Simon Lockyer interviews Nic Saunders about rubbing shoulders with Hollywood royalty, coming home to Braunton and her new workshop in Filleigh.
SHE'S played cricket with Hugh Jackman, shared a smoothie with Michelle Fairley and been caught drooling over Chris Hemsworth's bulging biceps, but the odds are you wouldn't recognise her if she passed you in the street.
Nic Saunders, 25, was raised in Wrafton, Braunton, before leaving for pastures new in 2010. After achieving a first class degree in model design and model effects at Hertfordshire University, Hollywood came calling and since then she has been working on blockbusters such as Skyfall, Les Misérables and Sherlock Holmes: A Game Of Shadows.
But such success didn't fall into Nic's lap.
A self-confessed workaholic, Nic used her university years to mould the attitude that she now prides herself on.
"Trying to produce the best work you can and learn as many new skills as possible" is an attitude she believes every student should strive for. "Do not presume that just doing a degree will launch your career," she said.
"It took me seven years from realising what I wanted out of my career to landing my first job in the industry. I'm still in pursuit of the balance I require out of life, but I wouldn't change anything for the world. I'm proud of what I've done and I'm excited about the future. But it has taken a hard slog to get here. Do not ever be discouraged or let anyone tell you what you should be doing in life, unless they're telling you to chase your dream. You have to chase it and persevere."
And persevere she did.
After leaving university, Nic's persistence in contacting countless movie studios eventually paid off and, after two months, she dialled the "magic phone number" that led to a job working as a model-maker on the Captain America movie set.
Since then she has worked as a special-effects technician on Skyfall, a stunt armour designer on Ridley Scott's Robin Hood and a weather-effects technician on Anna Karenina and Les Misérables.
Her role on Skyfall was incredibly noteworthy. "I was part of the props team that made the train that crashes through the ceiling in the underground," she said. "That's right folks, that was a real full-sized shot done on the James Bond stage at Pinewood Studios; a one take wonder. Full pyrotechnics and an evacuated stage, set off with remote controls and a friend of mine doing a runner once he'd hit the switch. Not CGI!"
Not only has she influenced the movie world, but she has also worked with Norton Armouries, designing lavish and extravagant costumes for the award-winning TV series, Game Of Thrones.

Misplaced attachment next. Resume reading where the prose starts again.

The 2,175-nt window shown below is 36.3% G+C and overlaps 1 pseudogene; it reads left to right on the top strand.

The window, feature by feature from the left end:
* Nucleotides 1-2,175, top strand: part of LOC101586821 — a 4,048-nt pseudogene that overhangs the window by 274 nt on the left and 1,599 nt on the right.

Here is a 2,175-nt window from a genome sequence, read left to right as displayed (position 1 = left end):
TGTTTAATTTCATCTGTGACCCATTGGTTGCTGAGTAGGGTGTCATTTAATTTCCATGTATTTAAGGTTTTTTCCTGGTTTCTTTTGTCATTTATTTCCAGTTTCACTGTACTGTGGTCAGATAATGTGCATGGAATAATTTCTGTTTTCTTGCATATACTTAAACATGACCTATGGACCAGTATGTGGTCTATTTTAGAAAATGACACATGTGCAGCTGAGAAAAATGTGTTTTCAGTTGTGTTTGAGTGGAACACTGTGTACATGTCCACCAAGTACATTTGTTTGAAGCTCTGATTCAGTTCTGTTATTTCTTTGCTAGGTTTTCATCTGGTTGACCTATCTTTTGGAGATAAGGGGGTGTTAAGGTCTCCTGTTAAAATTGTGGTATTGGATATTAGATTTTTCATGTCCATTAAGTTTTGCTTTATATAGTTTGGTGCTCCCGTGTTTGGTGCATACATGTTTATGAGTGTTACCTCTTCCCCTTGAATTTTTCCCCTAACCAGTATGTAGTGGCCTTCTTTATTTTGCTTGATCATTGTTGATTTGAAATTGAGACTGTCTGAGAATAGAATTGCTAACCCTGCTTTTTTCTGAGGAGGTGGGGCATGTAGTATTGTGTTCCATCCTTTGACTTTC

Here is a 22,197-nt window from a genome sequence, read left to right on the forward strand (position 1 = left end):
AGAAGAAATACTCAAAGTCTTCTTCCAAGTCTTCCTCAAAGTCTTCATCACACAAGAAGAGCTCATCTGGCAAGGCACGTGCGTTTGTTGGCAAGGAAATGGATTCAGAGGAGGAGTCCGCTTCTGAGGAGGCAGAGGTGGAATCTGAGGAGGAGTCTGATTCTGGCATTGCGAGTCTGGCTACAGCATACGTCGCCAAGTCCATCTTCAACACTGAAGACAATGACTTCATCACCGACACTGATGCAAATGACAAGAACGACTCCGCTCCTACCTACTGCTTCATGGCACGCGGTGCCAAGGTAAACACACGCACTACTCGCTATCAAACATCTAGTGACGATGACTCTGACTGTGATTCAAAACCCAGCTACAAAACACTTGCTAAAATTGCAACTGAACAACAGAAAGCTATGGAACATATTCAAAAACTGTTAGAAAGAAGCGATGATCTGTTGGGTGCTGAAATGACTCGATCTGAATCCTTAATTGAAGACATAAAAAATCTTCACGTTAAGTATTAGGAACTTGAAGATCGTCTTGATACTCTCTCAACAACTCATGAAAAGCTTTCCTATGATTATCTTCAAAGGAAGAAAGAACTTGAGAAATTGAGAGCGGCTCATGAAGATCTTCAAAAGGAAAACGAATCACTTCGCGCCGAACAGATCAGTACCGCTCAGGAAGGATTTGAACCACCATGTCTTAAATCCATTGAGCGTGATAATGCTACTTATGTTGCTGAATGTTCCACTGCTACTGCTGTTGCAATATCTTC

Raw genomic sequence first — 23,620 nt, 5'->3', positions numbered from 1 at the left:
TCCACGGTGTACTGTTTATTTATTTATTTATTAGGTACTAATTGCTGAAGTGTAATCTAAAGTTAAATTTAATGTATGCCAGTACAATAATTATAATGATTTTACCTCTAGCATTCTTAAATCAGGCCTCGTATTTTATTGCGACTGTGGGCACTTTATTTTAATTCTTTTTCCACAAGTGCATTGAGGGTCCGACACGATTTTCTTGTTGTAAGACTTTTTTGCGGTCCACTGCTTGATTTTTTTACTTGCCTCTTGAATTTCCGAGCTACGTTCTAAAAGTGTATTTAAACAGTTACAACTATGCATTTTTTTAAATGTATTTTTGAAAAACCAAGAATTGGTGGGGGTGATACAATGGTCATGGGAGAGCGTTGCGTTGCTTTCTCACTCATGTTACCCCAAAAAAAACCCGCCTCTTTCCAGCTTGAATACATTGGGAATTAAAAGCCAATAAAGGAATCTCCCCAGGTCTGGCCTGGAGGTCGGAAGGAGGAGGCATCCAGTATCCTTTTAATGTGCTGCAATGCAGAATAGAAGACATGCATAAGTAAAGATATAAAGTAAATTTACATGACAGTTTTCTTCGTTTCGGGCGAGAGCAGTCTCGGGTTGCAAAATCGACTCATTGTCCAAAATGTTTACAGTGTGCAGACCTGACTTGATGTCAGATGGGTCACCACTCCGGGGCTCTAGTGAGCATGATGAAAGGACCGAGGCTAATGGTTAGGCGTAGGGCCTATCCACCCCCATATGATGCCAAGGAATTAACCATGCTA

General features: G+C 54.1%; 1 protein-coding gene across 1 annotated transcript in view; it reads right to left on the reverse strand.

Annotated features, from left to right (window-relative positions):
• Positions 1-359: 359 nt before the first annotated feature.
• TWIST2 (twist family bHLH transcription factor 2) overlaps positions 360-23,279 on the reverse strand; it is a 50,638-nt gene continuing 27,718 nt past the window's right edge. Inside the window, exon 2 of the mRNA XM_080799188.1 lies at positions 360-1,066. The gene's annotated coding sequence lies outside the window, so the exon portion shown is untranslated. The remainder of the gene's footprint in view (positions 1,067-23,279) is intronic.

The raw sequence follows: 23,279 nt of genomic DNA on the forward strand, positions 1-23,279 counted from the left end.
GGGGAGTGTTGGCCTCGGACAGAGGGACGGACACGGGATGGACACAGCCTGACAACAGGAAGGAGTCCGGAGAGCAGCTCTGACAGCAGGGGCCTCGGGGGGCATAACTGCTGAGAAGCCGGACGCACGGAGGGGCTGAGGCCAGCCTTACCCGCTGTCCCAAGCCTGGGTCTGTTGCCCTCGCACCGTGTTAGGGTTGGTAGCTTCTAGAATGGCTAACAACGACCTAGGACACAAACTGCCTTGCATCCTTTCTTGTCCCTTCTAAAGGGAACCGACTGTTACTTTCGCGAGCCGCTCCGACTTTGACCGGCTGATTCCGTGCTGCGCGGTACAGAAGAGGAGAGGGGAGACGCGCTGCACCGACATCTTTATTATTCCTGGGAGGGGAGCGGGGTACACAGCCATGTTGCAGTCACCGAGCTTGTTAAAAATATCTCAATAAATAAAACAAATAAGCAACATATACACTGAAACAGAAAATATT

"Everything I've ever worked on with Norton Armouries has an exquisite finish; durable and beautiful," said Nic.
"The design and craftsmanship that goes into that show is over and above a lot of other productions, though they are famous for it."
In fact, it was Jon Peck, founder and manager of Norton Armouries, who lectured Nic through her university years, teaching her everything there was to know about the art and craft of armour design.
"I owe him a lot," said Nic, who has recently worked on movies with Pirates Of The Caribbean star Johnny Depp and The Da Vinci Code director Ron Howard, as well as designing military pieces for the Tom Cruise film The Edge Of Tomorrow that was part-filmed in Saunton.
By her own admission, she has "lots of fingers in lots of pies" and has undoubtedly made her mark on Hollywood.
For now though, the self-confessed workaholic has come home to Wrafton and is based at the 360° Trust's studios in Filleigh where she works on her latest projects.
"I needed a change," said Nic, who returned to North Devon at the beginning of 2013. "I decided that moving back here and looking for a workshop of my own was what I needed. I still go away to work in the movies, but at the same time I run my own workshop. The workload hasn't necessarily changed but now I'm my own boss."
In April, Nic is set to run a weekend of workshops at the 360° Trust's Studios where groups will be taught how to mould an iconic movie prop, casting out enough for everyone to take home a copy.
"The format of the course will run much like a day in the life of a moulding workshop in the film industry," Nic explained. "Day one: make the moulds. Day two: cast out the necessary number needed. It's going to be a lot of fun and very enlightening."
The course runs on Saturday, April 12 and Sunday, April 13 at a cost of £180 for two days tuition and experience. The cost includes all the health and safety equipment, all the materials and snacks.
Every student will return home with an iconic movie prop made by their very own hand. No previous experience is required and the running time of the workshops is expected to be between the hours of 11am and 3pm, a time Nic says is flexible depending on "the students' availability and the amount of fun we're having."
Details: visit www.nic mods.com, phone 360° Trust's studios on 01598 760568 or email: firstname.lastname@example.org, or you can email Nic at email@example.com.